With reference to FIG. 10, an exemplary environment 1010 for implementing various aspects disclosed herein includes a computer 1012 (e.g., desktop, laptop, server, hand held, programmable consumer or industrial electronics . . . ). The computer 1012 includes a processing unit 1014, a system memory 1016 and a system bus 1018. The system bus 1018 couples system components including, but not limited to, the system memory 1016 to the processing unit 1014. The processing unit 1014 can be any of various available microprocessors. It is to be appreciated that dual microprocessors, multi-core and other multiprocessor architectures can be employed as the processing unit 1014.

The system memory 1016 includes volatile and nonvolatile memory. The basic input/output system (BIOS), containing the basic routines to transfer information between elements within the computer 1012, such as during start-up, is stored in nonvolatile memory. By way of illustration, and not limitation, nonvolatile memory can include read only memory (ROM). Volatile memory includes random access memory (RAM), which can act as external cache memory to facilitate processing.

Computer 1012 also includes removable/non-removable, volatile/non-volatile computer storage media. FIG. 10 illustrates, for example, mass storage 1024. Mass storage 1024 includes, but is not limited to, devices like a magnetic or optical disk drive, floppy disk drive, flash memory or memory stick. In addition, mass storage 1024 can include storage media separately or in combination with other storage media.

FIG. 10 provides software application(s) 1028 that act as an intermediary between users and/or other computers and the basic computer resources described in suitable operating environment 1010. Such software application(s) 1028 include one or both of system and application software. System software can include an operating system, which can be stored on mass storage 1024, that acts to control and allocate resources of the computer system 1012. Application software takes advantage of the management of resources by system software through program modules and data stored on either or both of system memory 1016 and mass storage 1024.

The computer 1012 also includes one or more interface components 1026 that are communicatively coupled to the bus 1018 and facilitate interaction with the computer 1012. By way of example, the interface component 1026 can be a port (e.g., serial, parallel, PCMCIA, USB, FireWire . . . ) or an interface card (e.g., sound, video, network . . . ) or the like. The interface component 1026 can receive input and provide output (wired or wirelessly). For instance, input can be received from devices including but not limited to, a pointing device such as a mouse, trackball, stylus, touch pad, keyboard, microphone, joystick, game pad, satellite dish, scanner, camera, other computer and the like. Output can also be supplied by the computer 1012 to output device(s) via interface component 1026. Output devices can include displays (e.g., CRT, LCD, plasma . . . ), speakers, printers and other computers, among other things.

FIG. 11 is a schematic block diagram of a sample-computing environment 1100 with which aspects of the disclosure can interact. The system 1100 includes one or more client(s) 1110. The client(s) 1110 can be hardware and/or software (e.g., threads, processes, computing devices). The system 1100 also includes one or more server(s) 1130. Thus, system 1100 can correspond to a two-tier client server model or a multi-tier model (e.g., client, middle tier server, data server), amongst other models. The server(s) 1130 can also be hardware and/or software (e.g., threads, processes, computing devices). The servers 1130 can house threads to perform transformations by employing the aspects of the subject innovation, for example. One possible communication between a client 1110 and a server 1130 may be in the form of a data packet transmitted between two or more computer processes.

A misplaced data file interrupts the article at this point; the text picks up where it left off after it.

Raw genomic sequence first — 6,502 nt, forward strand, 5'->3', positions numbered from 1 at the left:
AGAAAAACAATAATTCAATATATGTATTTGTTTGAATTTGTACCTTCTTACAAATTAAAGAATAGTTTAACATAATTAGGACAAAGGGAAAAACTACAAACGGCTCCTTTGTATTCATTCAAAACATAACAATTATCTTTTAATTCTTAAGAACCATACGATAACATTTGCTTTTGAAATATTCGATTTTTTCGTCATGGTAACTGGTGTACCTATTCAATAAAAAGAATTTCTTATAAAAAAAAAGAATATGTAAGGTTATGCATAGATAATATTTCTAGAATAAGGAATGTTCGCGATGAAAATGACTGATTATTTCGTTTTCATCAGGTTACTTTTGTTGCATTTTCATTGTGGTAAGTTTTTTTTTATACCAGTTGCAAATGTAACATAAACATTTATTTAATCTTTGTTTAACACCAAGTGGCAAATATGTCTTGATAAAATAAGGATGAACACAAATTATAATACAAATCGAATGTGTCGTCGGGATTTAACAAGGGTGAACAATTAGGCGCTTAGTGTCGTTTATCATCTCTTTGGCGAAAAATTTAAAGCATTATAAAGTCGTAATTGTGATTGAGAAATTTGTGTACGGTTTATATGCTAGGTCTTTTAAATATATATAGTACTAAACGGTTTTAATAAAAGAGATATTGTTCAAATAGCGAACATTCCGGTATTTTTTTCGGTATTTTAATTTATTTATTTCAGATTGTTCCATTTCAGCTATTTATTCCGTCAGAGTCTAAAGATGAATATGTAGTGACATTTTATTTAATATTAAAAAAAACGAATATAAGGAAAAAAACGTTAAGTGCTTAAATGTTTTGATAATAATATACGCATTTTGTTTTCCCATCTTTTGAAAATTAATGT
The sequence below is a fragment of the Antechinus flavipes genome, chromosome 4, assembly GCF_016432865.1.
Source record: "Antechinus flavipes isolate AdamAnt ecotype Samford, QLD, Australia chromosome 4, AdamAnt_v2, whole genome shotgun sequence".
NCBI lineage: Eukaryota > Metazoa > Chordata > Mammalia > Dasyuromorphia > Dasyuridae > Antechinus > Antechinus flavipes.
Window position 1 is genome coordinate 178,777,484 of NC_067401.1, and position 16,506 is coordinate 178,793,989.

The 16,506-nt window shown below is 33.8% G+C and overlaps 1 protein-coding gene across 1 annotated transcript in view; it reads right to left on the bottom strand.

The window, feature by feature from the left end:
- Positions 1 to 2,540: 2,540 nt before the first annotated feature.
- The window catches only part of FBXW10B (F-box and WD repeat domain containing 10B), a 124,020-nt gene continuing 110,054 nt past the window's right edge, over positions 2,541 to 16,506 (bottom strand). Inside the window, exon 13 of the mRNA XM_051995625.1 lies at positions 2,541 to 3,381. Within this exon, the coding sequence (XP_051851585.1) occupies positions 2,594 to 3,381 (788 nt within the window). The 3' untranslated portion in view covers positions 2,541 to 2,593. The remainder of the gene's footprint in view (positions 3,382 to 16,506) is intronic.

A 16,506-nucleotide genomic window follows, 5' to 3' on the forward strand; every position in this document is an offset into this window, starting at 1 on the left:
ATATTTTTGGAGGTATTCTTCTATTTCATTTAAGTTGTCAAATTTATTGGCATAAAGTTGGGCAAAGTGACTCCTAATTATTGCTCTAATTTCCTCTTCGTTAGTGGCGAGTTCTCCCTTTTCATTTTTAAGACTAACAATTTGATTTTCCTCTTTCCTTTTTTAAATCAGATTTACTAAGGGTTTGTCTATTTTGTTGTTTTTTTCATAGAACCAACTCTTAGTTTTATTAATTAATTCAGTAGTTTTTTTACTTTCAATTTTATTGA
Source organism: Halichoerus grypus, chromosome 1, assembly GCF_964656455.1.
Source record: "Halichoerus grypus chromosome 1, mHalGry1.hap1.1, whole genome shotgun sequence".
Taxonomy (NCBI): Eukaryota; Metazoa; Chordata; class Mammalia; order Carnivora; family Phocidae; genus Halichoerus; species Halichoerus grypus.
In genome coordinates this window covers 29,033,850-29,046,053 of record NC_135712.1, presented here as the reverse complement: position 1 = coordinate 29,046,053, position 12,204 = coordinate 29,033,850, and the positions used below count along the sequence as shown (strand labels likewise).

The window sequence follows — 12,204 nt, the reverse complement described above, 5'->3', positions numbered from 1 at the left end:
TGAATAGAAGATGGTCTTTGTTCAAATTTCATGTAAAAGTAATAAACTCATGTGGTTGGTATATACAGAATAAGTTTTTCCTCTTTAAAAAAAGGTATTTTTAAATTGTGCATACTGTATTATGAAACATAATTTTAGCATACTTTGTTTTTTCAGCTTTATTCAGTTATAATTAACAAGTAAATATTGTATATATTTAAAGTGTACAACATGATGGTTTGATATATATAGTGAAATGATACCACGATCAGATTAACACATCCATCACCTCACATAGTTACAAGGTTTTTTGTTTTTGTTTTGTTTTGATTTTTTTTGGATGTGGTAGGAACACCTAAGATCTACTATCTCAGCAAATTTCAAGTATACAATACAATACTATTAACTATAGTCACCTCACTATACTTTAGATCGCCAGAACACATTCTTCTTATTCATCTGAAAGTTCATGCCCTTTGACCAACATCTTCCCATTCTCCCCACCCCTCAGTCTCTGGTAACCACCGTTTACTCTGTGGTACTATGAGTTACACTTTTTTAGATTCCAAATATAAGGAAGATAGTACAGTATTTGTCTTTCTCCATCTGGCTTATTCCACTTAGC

The system 1100 includes a communication framework 1150 that can be employed to facilitate communications between the client(s) 1110 and the server(s) 1130. The client(s) 1110 are operatively connected to one or more client data store(s) 1160 that can be employed to store information local to the client(s) 1110. Similarly, the server(s) 1130 are operatively connected to one or more server data store(s) 1140 that can be employed to store information local to the servers 1130. In one instance, client(s) 1110 can execute or initiate execution of an iterate-aggregate shape query of a data collection, and a plurality of servers 1130 can provide computational resources for parallel execution of such a query.

What has been described above includes examples of aspects of the claimed subject matter. It is, of course, not possible to describe every conceivable combination of components or methodologies for purposes of describing the claimed subject matter, but one of ordinary skill in the art may recognize that many further combinations and permutations of the disclosed subject matter are possible. Accordingly, the disclosed subject matter is intended to embrace all such alterations, modifications and variations that fall within the spirit and scope of the appended claims. Furthermore, to the extent that the terms “includes,” “has” or “having” or variations in form thereof are used in either the detailed description or the claims, such terms are intended to be inclusive in a manner similar to the term “comprising” as “comprising” is interpreted when employed as a transitional word in a claim.

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Classifications
U.S. Classification707/764, 717/116, 717/151, 717/114, 717/113
International ClassificationG06F17/30
Cooperative ClassificationG06F17/30486, G06F17/30592, G06F17/30445
European ClassificationG06F17/30S4P4P1, G06F17/30S4P3P, G06F17/30S8M